By September 1, 1998 |Reviews Tasting Report

Twelve Hits from ’98

I’ve just finished washing the cups and brushing out the grinder after cupping about 180 coffees (including 35 or so espressos) from twenty distinguished American specialty roaster-retailers.

The reason for all the cupping is explained elsewhere in this issue. It seems worthwhile, however, to report on a little of what I learned (or think I learned) during my marathon cupping. (The twelve coffees described here are a selection from among the approximately 150 non-espresso coffees submitted from the twenty roasters. The results of my tasting of the espressos will appear later this fall.)

It’s important not to view the twelve coffees described here as the “best” of anything, just a selection of the very good coffees of mid-1998. So far, the staff at Coffee Review has requested coffees from only about twenty or so roasters. Many fine coffees from many excellent roasters haven’t made it to my little cupping room. Given the richness of the American specialty coffee industry 150 coffees is a mere dribble in the demitasse.

More significantly, coffees change. New shipments come in, old shipments go out. Roastmasters also come and go, as well as occasionally space out when they should be paying attention to the roast. A coffee that appears in the same bag a year from now is not the same coffee that filled that bag this year.

I find myself constantly reiterating that coffee is a continual, trans-oceanic work-in-progress, a massive cross-cultural collaboration of people who usually don’t even know one-another’s names: grower, processor, exporter, importer, coffee buyer, roaster, and finally customer who grinds and brews the roasted beans.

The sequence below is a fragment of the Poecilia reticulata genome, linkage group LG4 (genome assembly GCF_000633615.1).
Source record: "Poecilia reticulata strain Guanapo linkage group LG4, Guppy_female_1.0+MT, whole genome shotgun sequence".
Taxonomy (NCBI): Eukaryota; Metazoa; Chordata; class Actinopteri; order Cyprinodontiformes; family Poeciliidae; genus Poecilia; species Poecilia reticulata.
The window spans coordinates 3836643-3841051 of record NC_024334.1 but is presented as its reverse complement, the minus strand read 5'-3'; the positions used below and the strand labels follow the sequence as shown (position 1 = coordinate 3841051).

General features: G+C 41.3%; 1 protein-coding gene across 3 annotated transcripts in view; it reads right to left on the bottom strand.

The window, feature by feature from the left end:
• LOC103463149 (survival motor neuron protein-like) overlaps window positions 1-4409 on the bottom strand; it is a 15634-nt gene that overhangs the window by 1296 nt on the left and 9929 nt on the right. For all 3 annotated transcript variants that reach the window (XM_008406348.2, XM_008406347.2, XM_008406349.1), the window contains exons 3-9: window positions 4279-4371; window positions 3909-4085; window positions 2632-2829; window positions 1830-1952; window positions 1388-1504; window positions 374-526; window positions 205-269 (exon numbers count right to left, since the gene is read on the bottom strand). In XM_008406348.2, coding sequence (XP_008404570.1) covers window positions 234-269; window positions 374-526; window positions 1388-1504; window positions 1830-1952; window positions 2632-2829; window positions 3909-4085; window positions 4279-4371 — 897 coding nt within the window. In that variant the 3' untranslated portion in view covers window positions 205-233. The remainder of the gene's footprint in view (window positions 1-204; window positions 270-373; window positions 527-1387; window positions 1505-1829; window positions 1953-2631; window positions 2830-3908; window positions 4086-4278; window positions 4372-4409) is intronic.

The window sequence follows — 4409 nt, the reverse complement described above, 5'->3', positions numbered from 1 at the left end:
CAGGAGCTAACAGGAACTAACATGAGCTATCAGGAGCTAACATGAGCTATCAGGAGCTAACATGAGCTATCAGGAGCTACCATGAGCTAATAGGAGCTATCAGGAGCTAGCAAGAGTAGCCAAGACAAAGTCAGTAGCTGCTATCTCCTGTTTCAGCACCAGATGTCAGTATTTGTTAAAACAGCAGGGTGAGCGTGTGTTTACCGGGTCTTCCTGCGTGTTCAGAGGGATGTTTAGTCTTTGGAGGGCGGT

Every crop year is different, every lot of coffee is different. To some degree, every batch of coffee that tumbles from the roaster is different. Everyone along the line from grower to roaster strives for consistency, but coffee is fascinating precisely because it is an extremely complex collaboration between human beings and nature, and nature has a way of frustrating consistency_in ways that both inspire and perplex us.

This changeability was highlighted by two instances in this cupping. In one, the latest incarnation of a single-origin coffee I had given a very high rating to in an earlier cupping turned out to be very disappointing this time around. Apparently the original lot of this particular coffee had run out and the roaster started selling an inferior version (perhaps the best he could find) in the same bag.

The second instance had a happier ending. A roaster whose coffees were rather carelessly roasted a year ago (the roast seemed rushed and the coffees tasted either flat or burned) turned things around completely. His coffees this time around were paragons of tactful, attentive roasting, achieved apparently after a deliberate campaign of study and consultation.

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About the Author:

Kenneth Davids is a coffee expert, author and co-founder of Coffee Review. He has been involved with coffee since the early 1970s and has published three books on coffee, including the influential Home Roasting: Romance and Revival, now in its second edition, and Coffee: A Guide to Buying, Brewing and Enjoying, which has sold nearly 250,000 copies over five editions. His workshops and seminars on coffee sourcing, evaluation and communication have been featured at professional coffee meetings on six continents.

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